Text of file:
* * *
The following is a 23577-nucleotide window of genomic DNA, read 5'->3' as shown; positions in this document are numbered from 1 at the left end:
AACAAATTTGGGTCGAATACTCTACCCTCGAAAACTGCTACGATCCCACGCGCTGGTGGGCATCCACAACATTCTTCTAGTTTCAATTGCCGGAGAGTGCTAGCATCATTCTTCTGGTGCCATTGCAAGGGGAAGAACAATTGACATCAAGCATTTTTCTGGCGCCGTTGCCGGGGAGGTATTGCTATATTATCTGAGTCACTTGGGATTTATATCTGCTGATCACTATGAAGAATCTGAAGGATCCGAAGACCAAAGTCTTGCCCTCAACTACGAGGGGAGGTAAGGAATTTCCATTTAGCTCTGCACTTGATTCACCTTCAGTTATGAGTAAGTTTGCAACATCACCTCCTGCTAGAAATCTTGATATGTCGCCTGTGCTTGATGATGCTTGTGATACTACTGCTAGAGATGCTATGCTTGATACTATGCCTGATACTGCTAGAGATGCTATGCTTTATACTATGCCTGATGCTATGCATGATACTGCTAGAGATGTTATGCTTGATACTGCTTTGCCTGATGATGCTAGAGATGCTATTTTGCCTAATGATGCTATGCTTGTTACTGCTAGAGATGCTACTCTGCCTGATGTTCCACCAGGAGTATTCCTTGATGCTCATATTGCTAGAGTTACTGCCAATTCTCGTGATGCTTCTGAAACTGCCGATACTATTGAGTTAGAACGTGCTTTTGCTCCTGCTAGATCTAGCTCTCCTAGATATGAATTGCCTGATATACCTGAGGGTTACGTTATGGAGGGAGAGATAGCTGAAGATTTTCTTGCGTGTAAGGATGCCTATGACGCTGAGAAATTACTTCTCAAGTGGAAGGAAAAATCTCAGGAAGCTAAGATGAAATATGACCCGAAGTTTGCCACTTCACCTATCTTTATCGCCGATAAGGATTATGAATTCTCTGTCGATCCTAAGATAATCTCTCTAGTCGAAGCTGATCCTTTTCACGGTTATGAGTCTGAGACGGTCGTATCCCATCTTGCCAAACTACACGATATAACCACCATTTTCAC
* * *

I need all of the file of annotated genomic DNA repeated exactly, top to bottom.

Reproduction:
The following is a 23577-nucleotide window of genomic DNA, read 5'->3' as shown; positions in this document are numbered from 1 at the left end:
AACAAATTTGGGTCGAATACTCTACCCTCGAAAACTGCTACGATCCCACGCGCTGGTGGGCATCCACAACATTCTTCTAGTTTCAATTGCCGGAGAGTGCTAGCATCATTCTTCTGGTGCCATTGCAAGGGGAAGAACAATTGACATCAAGCATTTTTCTGGCGCCGTTGCCGGGGAGGTATTGCTATATTATCTGAGTCACTTGGGATTTATATCTGCTGATCACTATGAAGAATCTGAAGGATCCGAAGACCAAAGTCTTGCCCTCAACTACGAGGGGAGGTAAGGAATTTCCATTTAGCTCTGCACTTGATTCACCTTCAGTTATGAGTAAGTTTGCAACATCACCTCCTGCTAGAAATCTTGATATGTCGCCTGTGCTTGATGATGCTTGTGATACTACTGCTAGAGATGCTATGCTTGATACTATGCCTGATACTGCTAGAGATGCTATGCTTTATACTATGCCTGATGCTATGCATGATACTGCTAGAGATGTTATGCTTGATACTGCTTTGCCTGATGATGCTAGAGATGCTATTTTGCCTAATGATGCTATGCTTGTTACTGCTAGAGATGCTACTCTGCCTGATGTTCCACCAGGAGTATTCCTTGATGCTCATATTGCTAGAGTTACTGCCAATTCTCGTGATGCTTCTGAAACTGCCGATACTATTGAGTTAGAACGTGCTTTTGCTCCTGCTAGATCTAGCTCTCCTAGATATGAATTGCCTGATATACCTGAGGGTTACGTTATGGAGGGAGAGATAGCTGAAGATTTTCTTGCGTGTAAGGATGCCTATGACGCTGAGAAATTACTTCTCAAGTGGAAGGAAAAATCTCAGGAAGCTAAGATGAAATATGACCCGAAGTTTGCCACTTCACCTATCTTTATCGCCGATAAGGATTATGAATTCTCTGTCGATCCTAAGATAATCTCTCTAGTCGAAGCTGATCCTTTTCACGGTTATGAGTCTGAGACGGTCGTATCCCATCTTGCCAAACTACACGATATAACCACCATTTTCAC